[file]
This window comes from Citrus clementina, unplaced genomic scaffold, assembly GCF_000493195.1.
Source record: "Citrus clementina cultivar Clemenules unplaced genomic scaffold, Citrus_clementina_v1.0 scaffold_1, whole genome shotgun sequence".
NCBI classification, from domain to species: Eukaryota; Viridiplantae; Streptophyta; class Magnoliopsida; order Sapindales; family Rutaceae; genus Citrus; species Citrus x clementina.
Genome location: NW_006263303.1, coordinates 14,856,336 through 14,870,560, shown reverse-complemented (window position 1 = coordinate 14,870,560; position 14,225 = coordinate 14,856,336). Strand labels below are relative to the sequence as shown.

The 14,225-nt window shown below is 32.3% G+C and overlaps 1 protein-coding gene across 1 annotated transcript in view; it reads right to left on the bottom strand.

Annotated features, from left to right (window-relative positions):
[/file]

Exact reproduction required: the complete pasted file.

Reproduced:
This window comes from Citrus clementina, unplaced genomic scaffold, assembly GCF_000493195.1.
Source record: "Citrus clementina cultivar Clemenules unplaced genomic scaffold, Citrus_clementina_v1.0 scaffold_1, whole genome shotgun sequence".
NCBI classification, from domain to species: Eukaryota; Viridiplantae; Streptophyta; class Magnoliopsida; order Sapindales; family Rutaceae; genus Citrus; species Citrus x clementina.
Genome location: NW_006263303.1, coordinates 14,856,336 through 14,870,560, shown reverse-complemented (window position 1 = coordinate 14,870,560; position 14,225 = coordinate 14,856,336). Strand labels below are relative to the sequence as shown.

The 14,225-nt window shown below is 32.3% G+C and overlaps 1 protein-coding gene across 1 annotated transcript in view; it reads right to left on the bottom strand.

Annotated features, from left to right (window-relative positions):